A Copperband Butterfly has been seen poking into the opening of the vermetid snail. This is a possible solution if it is consistent and if it actually is able to eat the snail. I have not seen it in action but from what I’ve read, there are mixed reviews on the use of Copperband. The hardest part about this fish is keeping it alive. They are picky eaters so before you pick one up, make sure the LFS can show you that it’s eating before you take it home.
Tuxedo urchins are a new way of cleaning up the web. They don’t eat the snails but they hang out around the snail to clean up the area around it. If they hang out long enough, there’s the chance that they will keep consuming the web to starve the Vermetid snail. The drawback is that they guys move very slowly and would take a very long time to make their rounds in the tank. And one urchin is recommended per tank.
Acropora crabs are a good option if you have SPS. They live in the coral and clean the area around the coral that they host. They don’t go after the Vermetid snail, but they keep the SPS clean. This help with web irritation from the vermetid snail and would be a good addition to any SPS colony.
Bubble bee snails do eat vermetid snails however you will need to have a lot of them. Get them from ReefCleaners.com as they have the best deal around. They offer a bulk package that can save you money. The only drawback from this is that you’ll need to break off the shell of the larger Vermetid snails as these bubble bee snails don’t have the ability to eat the shell. I’ve witnessed them gathering around a vermetid snail after the shell was broken so they do consume them. It’s worth a try if you have an uncontrollable population. The bumble bee will also work on clearing out any unwanted algae that you have.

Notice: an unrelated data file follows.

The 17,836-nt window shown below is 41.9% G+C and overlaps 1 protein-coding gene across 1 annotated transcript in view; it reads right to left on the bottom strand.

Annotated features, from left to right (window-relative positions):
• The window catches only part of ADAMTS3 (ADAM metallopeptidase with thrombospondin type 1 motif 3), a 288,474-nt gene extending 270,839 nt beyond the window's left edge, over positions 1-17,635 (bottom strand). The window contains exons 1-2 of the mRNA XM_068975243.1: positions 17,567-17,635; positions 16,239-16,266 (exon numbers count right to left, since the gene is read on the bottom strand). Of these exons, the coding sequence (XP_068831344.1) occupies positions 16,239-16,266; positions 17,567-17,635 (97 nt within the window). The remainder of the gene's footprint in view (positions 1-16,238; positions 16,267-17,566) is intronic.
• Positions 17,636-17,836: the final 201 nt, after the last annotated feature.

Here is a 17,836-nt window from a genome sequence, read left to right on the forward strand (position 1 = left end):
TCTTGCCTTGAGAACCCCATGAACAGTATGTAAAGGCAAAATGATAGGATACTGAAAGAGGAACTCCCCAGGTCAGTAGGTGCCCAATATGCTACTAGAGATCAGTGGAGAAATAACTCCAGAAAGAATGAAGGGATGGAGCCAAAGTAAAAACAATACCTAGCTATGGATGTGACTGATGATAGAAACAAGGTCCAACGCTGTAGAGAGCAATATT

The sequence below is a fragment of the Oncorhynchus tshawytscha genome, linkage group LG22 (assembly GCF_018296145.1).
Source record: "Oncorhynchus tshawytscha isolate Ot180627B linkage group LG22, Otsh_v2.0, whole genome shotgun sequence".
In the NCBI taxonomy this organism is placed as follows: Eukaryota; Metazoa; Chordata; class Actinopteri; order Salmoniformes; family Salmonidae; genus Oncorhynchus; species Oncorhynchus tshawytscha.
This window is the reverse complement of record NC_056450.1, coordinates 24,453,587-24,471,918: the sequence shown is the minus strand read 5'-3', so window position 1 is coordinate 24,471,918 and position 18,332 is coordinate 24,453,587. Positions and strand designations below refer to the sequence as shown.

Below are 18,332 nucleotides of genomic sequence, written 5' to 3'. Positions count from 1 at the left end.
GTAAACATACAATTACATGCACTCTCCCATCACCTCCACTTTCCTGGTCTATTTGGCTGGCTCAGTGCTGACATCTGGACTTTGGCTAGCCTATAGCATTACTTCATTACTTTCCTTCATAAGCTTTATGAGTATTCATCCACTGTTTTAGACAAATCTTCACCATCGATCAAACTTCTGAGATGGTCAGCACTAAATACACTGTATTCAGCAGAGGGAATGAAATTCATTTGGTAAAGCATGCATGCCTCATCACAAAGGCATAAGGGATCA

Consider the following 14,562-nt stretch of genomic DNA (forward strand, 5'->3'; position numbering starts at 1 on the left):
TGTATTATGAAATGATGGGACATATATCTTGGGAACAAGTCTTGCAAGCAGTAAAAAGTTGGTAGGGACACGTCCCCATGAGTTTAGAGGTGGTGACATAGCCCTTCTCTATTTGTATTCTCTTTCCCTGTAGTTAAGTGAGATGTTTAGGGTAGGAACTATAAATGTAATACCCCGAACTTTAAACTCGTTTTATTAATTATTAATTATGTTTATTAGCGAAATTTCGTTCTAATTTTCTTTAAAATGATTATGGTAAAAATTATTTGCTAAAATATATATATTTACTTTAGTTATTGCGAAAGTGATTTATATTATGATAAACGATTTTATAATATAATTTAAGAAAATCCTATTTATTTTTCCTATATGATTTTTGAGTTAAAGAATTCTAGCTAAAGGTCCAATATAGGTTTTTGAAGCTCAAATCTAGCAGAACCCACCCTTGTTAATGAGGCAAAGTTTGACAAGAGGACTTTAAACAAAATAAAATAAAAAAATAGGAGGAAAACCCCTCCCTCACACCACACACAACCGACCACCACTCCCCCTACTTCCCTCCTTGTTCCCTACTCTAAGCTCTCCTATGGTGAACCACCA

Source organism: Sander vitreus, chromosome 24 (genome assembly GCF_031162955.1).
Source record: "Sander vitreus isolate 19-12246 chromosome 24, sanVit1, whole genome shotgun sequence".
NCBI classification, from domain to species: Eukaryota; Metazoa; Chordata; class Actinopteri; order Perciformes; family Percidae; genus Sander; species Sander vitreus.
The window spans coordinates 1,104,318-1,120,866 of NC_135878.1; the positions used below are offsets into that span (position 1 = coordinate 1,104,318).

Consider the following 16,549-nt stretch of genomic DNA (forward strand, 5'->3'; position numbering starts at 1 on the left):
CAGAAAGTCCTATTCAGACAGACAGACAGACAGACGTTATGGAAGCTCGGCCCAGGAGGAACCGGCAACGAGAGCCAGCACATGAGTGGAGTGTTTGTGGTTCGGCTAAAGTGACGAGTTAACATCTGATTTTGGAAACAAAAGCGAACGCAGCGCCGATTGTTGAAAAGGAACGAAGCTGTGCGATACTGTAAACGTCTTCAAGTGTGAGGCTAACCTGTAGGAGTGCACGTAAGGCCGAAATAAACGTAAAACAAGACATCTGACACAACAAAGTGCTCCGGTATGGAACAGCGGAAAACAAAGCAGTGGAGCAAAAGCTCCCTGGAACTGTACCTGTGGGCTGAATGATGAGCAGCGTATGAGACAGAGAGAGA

Another method that has worked is using Aiptasia X and injecting the chemical into the tubes of the Vermetid snail. I turn off the pump for 30 minutes while I inject the chemicals into the tubes of the snail. I normally would check back in a few days to see the outcome. My test has resulted in a 50% success rate. Maybe I was doing something wrong, but it seems to work for a few and not for all. Give it a try and let me know if it works in the comment section below.
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One sure way to get rid of these snails is to glue the opening. Make sure to use this glue as it’s safe for the reef tank. The only problem is locating the snails and gluing them one by one. It’s best if the rock can be taken out for gluing but if not, it does get a little messy doing this in the water. It’s also very hard to get to the ones that are on the bottom of the rock or in the crevices.
High-power laser? While this method works for aiptasia, I could not get it to work for the vermetid snails. I used a high-power 5-watt unit that was very hard to get. This is the one I’m using but any high-powered laser will work.
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Putting on safety goggles and long sleeve shirt is a must. Snap, crackle, and pop were heard but the only thing the snail did was retract into his hiding hole. After a few minutes, the vermetid came back out. I have tried it from different angles and on different parts of the shell with no success. If I’m doing it wrong, please let me know.
One of the best approach that needs more testing include the introduction of toby puffers, specifically the Valentini (Saddleback) and Blue Spotted puffers. There have been a few reefers who’s seen the puffers in action tearing through the shell and eradicating the Vermetid snails. Puffers have teeth that they need to file down so it does make sense that they would be able to eat through the snail shell. The only drawback is that they will go after your inverts, zoas, and SPS as well. Of course, this is a hit or miss since others have reported their puffer to be tamed. If you plan to test out any of these methods or if you know of a method that works, please drop it down in the comment section to share with others. Also, check back soon for an update on the Saddleback puffer as I’ve been meaning to get one in.
Another fish option is the harlequin tusk. This fish has been seen eating vermetid snails and reports on Reef2Reef suggest this fish would be a good addition to control the pest however it’ll also eat other living creatures such as shrimp, snails, urchins, etc. This fish is considered reef-safe but not clean-up crew-safe.
All in all, this pest seems to be one of the worst in this hobby but I’m sure as the community comes together to do more testing, we’ll find a way to get rid of them completely.